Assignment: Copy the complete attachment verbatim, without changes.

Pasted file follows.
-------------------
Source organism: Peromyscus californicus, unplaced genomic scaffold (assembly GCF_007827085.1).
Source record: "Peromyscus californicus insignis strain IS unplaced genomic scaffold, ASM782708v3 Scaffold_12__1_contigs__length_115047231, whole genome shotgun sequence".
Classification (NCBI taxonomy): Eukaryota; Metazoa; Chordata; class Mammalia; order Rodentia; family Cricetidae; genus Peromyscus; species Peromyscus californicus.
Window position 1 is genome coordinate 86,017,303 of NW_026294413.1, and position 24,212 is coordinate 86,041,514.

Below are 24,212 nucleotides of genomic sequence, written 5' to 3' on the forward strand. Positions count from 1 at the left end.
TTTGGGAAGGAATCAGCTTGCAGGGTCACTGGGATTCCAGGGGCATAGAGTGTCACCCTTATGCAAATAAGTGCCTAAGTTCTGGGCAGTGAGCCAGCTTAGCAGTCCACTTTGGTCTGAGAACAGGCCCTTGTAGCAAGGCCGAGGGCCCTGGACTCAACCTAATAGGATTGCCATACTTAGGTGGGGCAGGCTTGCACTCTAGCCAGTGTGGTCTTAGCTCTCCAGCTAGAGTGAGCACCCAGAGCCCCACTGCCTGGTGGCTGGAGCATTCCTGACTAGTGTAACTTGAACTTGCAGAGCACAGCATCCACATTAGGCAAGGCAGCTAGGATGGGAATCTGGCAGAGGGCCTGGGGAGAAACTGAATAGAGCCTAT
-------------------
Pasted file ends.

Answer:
Source organism: Peromyscus californicus, unplaced genomic scaffold (assembly GCF_007827085.1).
Source record: "Peromyscus californicus insignis strain IS unplaced genomic scaffold, ASM782708v3 Scaffold_12__1_contigs__length_115047231, whole genome shotgun sequence".
Classification (NCBI taxonomy): Eukaryota; Metazoa; Chordata; class Mammalia; order Rodentia; family Cricetidae; genus Peromyscus; species Peromyscus californicus.
Window position 1 is genome coordinate 86,017,303 of NW_026294413.1, and position 24,212 is coordinate 86,041,514.

Below are 24,212 nucleotides of genomic sequence, written 5' to 3' on the forward strand. Positions count from 1 at the left end.
TTTGGGAAGGAATCAGCTTGCAGGGTCACTGGGATTCCAGGGGCATAGAGTGTCACCCTTATGCAAATAAGTGCCTAAGTTCTGGGCAGTGAGCCAGCTTAGCAGTCCACTTTGGTCTGAGAACAGGCCCTTGTAGCAAGGCCGAGGGCCCTGGACTCAACCTAATAGGATTGCCATACTTAGGTGGGGCAGGCTTGCACTCTAGCCAGTGTGGTCTTAGCTCTCCAGCTAGAGTGAGCACCCAGAGCCCCACTGCCTGGTGGCTGGAGCATTCCTGACTAGTGTAACTTGAACTTGCAGAGCACAGCATCCACATTAGGCAAGGCAGCTAGGATGGGAATCTGGCAGAGGGCCTGGGGAGAAACTGAATAGAGCCTAT